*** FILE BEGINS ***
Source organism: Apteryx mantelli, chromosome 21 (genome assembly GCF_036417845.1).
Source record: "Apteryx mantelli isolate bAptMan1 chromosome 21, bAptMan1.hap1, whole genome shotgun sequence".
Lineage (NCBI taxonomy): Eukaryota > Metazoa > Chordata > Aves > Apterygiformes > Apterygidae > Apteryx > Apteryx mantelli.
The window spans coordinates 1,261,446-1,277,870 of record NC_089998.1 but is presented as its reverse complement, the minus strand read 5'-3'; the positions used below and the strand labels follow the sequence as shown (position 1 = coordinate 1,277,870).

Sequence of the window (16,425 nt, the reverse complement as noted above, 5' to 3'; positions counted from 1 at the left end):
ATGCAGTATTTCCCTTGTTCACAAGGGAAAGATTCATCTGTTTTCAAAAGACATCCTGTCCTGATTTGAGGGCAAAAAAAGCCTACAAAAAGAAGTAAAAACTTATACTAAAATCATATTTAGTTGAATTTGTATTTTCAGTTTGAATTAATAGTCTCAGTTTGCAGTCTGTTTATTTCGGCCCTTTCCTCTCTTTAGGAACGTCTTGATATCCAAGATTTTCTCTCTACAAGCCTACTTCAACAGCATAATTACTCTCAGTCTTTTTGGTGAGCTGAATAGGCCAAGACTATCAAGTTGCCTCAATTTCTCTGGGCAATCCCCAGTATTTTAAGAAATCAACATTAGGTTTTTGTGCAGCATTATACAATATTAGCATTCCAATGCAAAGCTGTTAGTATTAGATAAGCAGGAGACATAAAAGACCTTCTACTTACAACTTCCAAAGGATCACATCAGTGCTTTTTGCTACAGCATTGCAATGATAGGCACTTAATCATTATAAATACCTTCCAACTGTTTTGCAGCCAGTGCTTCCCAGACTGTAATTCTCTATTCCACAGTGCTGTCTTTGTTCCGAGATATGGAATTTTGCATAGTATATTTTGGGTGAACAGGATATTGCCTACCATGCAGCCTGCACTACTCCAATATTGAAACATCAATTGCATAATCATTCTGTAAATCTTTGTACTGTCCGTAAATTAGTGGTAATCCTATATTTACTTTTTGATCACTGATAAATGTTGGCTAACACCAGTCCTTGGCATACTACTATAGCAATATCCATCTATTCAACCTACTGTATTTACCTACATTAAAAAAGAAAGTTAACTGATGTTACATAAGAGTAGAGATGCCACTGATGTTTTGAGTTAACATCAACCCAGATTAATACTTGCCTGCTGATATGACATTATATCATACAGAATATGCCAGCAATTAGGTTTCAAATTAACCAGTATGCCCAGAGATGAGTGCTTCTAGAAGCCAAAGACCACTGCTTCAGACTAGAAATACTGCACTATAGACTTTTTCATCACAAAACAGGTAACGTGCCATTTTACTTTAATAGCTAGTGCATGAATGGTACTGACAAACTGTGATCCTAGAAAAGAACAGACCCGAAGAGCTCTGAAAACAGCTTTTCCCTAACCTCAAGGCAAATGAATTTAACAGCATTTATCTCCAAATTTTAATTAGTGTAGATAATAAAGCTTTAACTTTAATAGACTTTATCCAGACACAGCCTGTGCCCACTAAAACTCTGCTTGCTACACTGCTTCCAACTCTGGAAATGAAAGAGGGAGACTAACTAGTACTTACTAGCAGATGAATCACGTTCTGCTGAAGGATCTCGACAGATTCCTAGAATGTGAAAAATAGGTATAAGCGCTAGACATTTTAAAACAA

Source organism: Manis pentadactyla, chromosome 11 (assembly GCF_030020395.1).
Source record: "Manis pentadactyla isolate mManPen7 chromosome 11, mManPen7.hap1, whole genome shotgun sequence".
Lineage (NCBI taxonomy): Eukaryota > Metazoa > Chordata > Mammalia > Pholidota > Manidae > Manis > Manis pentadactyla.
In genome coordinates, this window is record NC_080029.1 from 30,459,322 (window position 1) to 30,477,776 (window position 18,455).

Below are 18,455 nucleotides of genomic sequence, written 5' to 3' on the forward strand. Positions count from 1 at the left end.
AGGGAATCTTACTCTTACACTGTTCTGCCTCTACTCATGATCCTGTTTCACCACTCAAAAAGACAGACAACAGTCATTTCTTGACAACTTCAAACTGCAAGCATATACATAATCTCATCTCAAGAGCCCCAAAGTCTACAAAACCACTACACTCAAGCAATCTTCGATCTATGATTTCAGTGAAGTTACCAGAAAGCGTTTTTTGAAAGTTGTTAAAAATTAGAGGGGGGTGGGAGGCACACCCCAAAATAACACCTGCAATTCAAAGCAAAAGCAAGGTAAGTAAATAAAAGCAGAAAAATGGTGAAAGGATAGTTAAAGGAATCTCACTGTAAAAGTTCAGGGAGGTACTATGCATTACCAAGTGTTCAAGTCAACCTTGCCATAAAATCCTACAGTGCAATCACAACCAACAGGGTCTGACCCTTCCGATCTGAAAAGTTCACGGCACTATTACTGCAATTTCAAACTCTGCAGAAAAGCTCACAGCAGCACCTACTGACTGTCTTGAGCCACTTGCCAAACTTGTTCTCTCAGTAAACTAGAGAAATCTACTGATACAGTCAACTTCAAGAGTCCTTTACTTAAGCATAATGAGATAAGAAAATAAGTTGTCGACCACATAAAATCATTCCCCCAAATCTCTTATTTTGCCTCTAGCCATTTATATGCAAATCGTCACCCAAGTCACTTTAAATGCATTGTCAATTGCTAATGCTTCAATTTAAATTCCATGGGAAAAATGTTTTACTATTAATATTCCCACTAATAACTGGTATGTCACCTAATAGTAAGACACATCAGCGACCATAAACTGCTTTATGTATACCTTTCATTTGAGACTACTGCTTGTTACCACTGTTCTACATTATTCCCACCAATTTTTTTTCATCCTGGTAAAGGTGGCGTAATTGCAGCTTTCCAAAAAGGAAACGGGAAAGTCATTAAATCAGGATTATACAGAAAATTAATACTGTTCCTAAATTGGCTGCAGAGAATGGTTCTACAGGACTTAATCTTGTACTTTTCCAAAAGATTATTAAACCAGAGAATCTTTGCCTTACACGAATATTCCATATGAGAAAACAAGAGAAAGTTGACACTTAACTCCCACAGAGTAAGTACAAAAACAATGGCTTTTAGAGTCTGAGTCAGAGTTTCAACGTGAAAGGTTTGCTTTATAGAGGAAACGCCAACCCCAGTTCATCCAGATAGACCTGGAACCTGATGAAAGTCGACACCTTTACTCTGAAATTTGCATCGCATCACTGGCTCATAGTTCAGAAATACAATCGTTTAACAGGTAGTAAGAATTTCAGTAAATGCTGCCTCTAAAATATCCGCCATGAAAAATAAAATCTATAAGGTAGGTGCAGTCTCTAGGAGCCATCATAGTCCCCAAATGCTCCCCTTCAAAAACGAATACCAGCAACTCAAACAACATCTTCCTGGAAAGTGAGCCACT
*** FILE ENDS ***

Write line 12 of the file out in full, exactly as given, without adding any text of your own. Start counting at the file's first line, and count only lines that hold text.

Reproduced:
AGGGAATCTTACTCTTACACTGTTCTGCCTCTACTCATGATCCTGTTTCACCACTCAAAAAGACAGACAACAGTCATTTCTTGACAACTTCAAACTGCAAGCATATACATAATCTCATCTCAAGAGCCCCAAAGTCTACAAAACCACTACACTCAAGCAATCTTCGATCTATGATTTCAGTGAAGTTACCAGAAAGCGTTTTTTGAAAGTTGTTAAAAATTAGAGGGGGGTGGGAGGCACACCCCAAAATAACACCTGCAATTCAAAGCAAAAGCAAGGTAAGTAAATAAAAGCAGAAAAATGGTGAAAGGATAGTTAAAGGAATCTCACTGTAAAAGTTCAGGGAGGTACTATGCATTACCAAGTGTTCAAGTCAACCTTGCCATAAAATCCTACAGTGCAATCACAACCAACAGGGTCTGACCCTTCCGATCTGAAAAGTTCACGGCACTATTACTGCAATTTCAAACTCTGCAGAAAAGCTCACAGCAGCACCTACTGACTGTCTTGAGCCACTTGCCAAACTTGTTCTCTCAGTAAACTAGAGAAATCTACTGATACAGTCAACTTCAAGAGTCCTTTACTTAAGCATAATGAGATAAGAAAATAAGTTGTCGACCACATAAAATCATTCCCCCAAATCTCTTATTTTGCCTCTAGCCATTTATATGCAAATCGTCACCCAAGTCACTTTAAATGCATTGTCAATTGCTAATGCTTCAATTTAAATTCCATGGGAAAAATGTTTTACTATTAATATTCCCACTAATAACTGGTATGTCACCTAATAGTAAGACACATCAGCGACCATAAACTGCTTTATGTATACCTTTCATTTGAGACTACTGCTTGTTACCACTGTTCTACATTATTCCCACCAATTTTTTTTCATCCTGGTAAAGGTGGCGTAATTGCAGCTTTCCAAAAAGGAAACGGGAAAGTCATTAAATCAGGATTATACAGAAAATTAATACTGTTCCTAAATTGGCTGCAGAGAATGGTTCTACAGGACTTAATCTTGTACTTTTCCAAAAGATTATTAAACCAGAGAATCTTTGCCTTACACGAATATTCCATATGAGAAAACAAGAGAAAGTTGACACTTAACTCCCACAGAGTAAGTACAAAAACAATGGCTTTTAGAGTCTGAGTCAGAGTTTCAACGTGAAAGGTTTGCTTTATAGAGGAAACGCCAACCCCAGTTCATCCAGATAGACCTGGAACCTGATGAAAGTCGACACCTTTACTCTGAAATTTGCATCGCATCACTGGCTCATAGTTCAGAAATACAATCGTTTAACAGGTAGTAAGAATTTCAGTAAATGCTGCCTCTAAAATATCCGCCATGAAAAATAAAATCTATAAGGTAGGTGCAGTCTCTAGGAGCCATCATAGTCCCCAAATGCTCCCCTTCAAAAACGAATACCAGCAACTCAAACAACATCTTCCTGGAAAGTGAGCCACT